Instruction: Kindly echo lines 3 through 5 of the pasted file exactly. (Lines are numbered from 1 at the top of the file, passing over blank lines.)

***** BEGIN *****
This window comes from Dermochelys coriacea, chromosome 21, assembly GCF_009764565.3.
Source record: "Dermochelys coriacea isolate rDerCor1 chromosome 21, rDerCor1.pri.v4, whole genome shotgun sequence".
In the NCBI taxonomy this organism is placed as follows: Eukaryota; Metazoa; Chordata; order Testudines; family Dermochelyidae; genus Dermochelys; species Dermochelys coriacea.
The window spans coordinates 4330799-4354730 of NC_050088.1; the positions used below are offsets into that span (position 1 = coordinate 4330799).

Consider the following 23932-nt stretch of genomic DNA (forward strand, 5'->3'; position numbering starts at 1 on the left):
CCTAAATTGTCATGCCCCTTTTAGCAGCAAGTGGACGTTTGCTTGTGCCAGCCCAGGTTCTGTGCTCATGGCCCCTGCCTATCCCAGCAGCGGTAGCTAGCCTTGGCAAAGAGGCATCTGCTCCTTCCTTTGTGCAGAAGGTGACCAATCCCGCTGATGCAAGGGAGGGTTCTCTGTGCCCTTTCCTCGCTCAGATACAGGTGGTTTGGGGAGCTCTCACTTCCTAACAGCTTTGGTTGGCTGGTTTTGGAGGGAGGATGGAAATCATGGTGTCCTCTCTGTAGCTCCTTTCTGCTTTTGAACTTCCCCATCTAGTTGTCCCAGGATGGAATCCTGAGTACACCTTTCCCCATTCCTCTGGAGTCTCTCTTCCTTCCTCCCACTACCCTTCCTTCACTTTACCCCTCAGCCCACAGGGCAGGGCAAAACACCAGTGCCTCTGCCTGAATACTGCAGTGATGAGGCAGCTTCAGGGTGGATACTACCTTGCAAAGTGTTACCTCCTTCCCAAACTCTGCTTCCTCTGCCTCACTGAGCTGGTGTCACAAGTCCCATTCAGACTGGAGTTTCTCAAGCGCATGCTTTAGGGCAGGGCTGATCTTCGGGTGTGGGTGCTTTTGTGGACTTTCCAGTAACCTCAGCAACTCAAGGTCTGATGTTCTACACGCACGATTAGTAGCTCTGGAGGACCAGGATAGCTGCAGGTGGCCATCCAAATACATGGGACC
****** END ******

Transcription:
In the NCBI taxonomy this organism is placed as follows: Eukaryota; Metazoa; Chordata; order Testudines; family Dermochelyidae; genus Dermochelys; species Dermochelys coriacea.
The window spans coordinates 4330799-4354730 of NC_050088.1; the positions used below are offsets into that span (position 1 = coordinate 4330799).

Consider the following 23932-nt stretch of genomic DNA (forward strand, 5'->3'; position numbering starts at 1 on the left):